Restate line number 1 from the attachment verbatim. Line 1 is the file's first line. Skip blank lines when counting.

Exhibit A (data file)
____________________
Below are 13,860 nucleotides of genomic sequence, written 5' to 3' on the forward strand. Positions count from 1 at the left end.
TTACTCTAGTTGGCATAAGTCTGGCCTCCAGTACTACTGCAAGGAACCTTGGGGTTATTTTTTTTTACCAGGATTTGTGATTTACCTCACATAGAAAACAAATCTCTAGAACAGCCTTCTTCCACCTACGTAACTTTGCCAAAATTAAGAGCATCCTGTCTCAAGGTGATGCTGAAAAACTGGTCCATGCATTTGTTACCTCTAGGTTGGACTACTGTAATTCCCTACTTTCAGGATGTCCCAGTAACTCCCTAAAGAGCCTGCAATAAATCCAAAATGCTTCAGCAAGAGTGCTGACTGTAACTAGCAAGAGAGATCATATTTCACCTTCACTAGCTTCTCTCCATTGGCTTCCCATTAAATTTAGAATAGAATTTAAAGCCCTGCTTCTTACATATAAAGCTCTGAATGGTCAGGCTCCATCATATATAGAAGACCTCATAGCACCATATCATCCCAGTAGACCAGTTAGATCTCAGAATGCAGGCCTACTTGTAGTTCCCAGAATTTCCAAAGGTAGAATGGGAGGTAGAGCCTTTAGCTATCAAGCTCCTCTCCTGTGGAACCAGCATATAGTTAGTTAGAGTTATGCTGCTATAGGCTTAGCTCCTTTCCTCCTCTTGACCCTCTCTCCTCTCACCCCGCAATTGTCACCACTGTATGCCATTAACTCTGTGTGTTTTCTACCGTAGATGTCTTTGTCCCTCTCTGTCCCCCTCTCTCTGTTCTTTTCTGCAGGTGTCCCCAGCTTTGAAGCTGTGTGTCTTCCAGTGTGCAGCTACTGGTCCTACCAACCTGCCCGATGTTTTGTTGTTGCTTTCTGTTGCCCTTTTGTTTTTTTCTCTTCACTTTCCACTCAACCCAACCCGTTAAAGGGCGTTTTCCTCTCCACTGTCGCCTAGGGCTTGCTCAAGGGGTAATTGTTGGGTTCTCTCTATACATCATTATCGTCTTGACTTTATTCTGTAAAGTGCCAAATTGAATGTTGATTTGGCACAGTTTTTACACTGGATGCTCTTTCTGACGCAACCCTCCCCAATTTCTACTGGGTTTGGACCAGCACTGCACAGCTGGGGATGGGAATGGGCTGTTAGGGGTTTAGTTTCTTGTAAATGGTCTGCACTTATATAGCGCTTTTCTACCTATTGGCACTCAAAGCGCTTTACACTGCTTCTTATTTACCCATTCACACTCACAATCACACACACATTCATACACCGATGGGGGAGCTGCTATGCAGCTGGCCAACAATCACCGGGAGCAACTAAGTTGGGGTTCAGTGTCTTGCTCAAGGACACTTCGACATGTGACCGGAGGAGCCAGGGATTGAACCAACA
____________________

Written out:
Below are 13,860 nucleotides of genomic sequence, written 5' to 3' on the forward strand. Positions count from 1 at the left end.